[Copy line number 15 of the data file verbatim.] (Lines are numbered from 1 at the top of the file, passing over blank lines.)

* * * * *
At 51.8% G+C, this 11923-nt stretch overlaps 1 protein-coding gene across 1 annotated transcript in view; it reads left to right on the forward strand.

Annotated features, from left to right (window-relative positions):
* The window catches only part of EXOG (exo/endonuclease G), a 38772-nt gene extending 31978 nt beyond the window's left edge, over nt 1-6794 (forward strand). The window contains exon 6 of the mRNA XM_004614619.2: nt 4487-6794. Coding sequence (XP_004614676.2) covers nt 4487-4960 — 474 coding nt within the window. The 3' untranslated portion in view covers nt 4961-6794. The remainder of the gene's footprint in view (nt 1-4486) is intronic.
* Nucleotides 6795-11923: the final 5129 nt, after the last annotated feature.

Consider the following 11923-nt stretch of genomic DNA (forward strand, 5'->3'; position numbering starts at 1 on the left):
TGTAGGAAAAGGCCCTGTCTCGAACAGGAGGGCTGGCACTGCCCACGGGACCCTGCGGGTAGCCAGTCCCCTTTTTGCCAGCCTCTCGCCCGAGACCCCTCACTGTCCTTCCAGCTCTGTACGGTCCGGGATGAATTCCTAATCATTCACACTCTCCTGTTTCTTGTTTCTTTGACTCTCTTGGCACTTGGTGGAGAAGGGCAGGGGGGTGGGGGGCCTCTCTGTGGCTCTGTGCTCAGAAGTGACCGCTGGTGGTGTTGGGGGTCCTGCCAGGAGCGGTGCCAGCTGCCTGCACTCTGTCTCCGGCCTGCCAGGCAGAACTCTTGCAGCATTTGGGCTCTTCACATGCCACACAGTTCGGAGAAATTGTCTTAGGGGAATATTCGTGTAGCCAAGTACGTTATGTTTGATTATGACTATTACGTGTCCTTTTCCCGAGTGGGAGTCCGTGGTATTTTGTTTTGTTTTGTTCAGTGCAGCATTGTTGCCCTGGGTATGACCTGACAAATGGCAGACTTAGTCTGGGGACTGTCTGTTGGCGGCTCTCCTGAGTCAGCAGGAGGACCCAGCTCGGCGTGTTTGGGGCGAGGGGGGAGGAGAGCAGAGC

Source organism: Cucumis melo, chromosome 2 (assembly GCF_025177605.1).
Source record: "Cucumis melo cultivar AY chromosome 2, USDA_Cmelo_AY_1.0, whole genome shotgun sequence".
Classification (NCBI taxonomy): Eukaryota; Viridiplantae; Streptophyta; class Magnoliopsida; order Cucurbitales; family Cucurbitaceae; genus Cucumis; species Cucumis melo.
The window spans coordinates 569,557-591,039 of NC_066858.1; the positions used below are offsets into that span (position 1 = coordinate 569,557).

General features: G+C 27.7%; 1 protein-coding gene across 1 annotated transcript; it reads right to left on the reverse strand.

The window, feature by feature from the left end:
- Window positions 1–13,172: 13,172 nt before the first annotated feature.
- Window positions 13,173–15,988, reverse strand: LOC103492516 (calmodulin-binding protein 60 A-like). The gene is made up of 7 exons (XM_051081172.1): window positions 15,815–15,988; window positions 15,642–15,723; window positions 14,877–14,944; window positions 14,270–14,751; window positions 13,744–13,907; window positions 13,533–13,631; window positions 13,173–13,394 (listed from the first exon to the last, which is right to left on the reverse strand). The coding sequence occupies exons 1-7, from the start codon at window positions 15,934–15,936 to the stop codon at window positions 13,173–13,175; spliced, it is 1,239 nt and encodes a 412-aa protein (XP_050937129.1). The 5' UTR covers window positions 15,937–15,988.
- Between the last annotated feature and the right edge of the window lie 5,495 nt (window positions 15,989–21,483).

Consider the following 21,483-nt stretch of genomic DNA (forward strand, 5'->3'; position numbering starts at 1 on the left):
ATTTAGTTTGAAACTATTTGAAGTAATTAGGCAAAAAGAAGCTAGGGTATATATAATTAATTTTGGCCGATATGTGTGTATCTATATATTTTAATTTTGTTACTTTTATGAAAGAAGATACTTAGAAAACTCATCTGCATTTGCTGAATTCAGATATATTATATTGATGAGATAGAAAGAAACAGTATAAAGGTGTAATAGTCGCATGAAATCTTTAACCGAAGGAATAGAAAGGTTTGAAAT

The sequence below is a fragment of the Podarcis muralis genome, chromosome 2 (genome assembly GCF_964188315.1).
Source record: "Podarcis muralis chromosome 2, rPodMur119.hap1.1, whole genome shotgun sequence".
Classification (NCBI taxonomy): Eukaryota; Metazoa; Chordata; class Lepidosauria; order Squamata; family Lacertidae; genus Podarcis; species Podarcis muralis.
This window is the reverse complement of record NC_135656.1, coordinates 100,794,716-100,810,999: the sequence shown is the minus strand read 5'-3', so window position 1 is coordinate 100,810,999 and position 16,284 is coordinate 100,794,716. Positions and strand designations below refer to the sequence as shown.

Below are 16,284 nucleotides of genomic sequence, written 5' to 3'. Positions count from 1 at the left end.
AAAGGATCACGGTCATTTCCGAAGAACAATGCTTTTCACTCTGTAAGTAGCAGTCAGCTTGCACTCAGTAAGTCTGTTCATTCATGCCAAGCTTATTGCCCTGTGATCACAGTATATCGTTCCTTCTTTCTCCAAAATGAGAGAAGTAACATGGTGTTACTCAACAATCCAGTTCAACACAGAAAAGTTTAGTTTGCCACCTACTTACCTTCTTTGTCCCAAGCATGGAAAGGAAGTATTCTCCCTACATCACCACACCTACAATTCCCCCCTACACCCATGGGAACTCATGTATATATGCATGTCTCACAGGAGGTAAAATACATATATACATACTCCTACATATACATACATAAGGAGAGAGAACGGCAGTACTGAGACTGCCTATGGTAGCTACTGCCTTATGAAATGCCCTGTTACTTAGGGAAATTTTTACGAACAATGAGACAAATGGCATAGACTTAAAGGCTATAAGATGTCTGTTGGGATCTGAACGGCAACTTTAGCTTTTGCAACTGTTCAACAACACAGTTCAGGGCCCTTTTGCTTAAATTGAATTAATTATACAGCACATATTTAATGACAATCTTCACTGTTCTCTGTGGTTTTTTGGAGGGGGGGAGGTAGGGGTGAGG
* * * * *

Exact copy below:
- Between the last annotated feature and the right edge of the window lie 5,495 nt (window positions 15,989–21,483).